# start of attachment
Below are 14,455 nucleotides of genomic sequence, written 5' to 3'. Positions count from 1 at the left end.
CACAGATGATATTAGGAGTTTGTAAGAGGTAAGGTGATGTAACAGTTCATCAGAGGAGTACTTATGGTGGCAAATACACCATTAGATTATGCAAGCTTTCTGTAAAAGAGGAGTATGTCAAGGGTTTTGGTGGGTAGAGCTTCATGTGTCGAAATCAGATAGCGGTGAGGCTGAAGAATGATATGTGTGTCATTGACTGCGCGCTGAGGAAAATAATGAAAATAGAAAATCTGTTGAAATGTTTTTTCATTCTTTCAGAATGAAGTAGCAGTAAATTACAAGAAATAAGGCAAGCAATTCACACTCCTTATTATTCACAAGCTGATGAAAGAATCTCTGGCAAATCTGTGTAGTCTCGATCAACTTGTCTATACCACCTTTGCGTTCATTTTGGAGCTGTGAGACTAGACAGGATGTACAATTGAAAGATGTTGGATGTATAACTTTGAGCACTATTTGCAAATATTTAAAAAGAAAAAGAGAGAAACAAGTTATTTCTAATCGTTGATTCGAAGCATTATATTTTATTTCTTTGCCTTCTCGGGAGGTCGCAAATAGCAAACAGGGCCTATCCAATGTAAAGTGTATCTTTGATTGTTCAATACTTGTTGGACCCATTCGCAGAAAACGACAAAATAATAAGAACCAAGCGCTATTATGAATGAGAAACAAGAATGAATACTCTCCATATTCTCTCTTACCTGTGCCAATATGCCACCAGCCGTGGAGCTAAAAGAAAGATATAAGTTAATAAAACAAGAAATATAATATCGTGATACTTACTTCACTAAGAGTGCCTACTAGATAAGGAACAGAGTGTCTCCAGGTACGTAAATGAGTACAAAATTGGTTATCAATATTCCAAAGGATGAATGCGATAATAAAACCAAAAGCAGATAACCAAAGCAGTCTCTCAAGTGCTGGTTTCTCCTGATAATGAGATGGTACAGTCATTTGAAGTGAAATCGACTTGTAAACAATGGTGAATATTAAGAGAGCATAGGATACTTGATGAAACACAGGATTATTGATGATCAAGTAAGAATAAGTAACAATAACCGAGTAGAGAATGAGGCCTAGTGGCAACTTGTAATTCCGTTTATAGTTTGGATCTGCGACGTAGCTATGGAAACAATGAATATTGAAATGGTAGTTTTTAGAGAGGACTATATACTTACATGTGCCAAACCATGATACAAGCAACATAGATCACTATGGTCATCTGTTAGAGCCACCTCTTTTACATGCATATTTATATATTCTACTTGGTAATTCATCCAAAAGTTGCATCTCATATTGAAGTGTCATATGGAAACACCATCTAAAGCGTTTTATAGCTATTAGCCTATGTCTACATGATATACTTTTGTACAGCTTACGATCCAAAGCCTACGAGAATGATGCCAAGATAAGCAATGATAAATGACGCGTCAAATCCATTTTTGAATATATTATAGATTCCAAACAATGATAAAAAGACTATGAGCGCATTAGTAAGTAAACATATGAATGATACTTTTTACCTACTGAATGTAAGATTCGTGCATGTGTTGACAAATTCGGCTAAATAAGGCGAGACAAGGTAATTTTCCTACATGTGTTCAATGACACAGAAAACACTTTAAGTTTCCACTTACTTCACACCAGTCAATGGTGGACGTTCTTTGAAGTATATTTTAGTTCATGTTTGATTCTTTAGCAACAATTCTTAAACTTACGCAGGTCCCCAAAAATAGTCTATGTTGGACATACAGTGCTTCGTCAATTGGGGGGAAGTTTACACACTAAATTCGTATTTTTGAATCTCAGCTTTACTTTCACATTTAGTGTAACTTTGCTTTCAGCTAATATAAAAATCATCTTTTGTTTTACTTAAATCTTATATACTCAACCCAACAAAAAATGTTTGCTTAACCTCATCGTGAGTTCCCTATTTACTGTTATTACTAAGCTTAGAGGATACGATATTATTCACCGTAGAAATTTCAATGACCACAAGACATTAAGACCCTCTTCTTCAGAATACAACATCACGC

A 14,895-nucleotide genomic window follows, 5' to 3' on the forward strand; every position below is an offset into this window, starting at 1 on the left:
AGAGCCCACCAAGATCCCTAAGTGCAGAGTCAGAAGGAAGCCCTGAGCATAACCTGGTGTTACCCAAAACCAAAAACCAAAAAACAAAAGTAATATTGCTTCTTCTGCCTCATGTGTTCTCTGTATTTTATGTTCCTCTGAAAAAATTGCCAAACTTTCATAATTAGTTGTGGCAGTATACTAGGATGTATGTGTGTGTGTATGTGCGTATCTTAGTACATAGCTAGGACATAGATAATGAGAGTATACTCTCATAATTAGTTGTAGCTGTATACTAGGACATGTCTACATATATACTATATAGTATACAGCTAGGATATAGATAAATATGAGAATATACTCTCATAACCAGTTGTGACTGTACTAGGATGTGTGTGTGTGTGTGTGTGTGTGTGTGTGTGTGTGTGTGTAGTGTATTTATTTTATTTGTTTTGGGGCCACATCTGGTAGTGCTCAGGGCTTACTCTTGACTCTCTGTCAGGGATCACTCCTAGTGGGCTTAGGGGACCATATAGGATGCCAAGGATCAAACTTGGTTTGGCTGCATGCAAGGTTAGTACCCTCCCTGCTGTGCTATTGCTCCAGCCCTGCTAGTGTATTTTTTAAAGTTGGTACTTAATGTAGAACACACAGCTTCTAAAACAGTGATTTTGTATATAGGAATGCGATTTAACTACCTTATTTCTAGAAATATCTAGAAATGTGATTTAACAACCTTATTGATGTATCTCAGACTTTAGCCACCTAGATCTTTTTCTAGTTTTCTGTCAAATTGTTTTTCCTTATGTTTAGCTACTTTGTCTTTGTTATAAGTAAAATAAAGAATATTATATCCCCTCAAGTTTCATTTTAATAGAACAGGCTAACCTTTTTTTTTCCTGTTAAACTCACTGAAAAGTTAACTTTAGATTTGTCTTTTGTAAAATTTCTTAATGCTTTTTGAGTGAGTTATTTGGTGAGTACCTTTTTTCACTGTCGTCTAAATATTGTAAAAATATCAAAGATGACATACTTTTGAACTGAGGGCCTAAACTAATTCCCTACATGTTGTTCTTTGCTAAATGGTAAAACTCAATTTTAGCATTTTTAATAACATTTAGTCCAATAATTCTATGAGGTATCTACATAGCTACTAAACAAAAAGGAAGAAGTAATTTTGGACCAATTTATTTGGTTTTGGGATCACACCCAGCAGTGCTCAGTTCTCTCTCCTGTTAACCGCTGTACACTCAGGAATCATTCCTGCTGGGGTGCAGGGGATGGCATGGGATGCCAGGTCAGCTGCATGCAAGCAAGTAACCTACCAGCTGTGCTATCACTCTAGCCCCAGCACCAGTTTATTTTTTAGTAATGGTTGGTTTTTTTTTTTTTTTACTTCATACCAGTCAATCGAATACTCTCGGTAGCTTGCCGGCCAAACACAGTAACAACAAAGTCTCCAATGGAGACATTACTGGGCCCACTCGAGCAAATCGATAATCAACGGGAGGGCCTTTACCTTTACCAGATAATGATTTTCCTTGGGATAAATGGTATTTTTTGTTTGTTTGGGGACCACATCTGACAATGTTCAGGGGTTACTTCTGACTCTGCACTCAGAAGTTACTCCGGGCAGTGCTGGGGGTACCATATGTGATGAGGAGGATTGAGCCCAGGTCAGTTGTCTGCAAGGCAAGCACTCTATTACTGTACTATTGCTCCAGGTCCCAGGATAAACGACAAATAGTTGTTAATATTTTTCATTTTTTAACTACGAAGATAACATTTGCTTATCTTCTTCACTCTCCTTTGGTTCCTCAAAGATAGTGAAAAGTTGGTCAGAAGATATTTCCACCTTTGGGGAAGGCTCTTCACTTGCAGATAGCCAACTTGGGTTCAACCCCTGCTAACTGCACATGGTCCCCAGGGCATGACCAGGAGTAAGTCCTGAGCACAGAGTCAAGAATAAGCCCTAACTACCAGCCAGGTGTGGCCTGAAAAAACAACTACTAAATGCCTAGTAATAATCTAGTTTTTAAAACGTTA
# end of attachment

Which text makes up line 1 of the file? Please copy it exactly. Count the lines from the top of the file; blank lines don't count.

Below are 14,455 nucleotides of genomic sequence, written 5' to 3'. Positions count from 1 at the left end.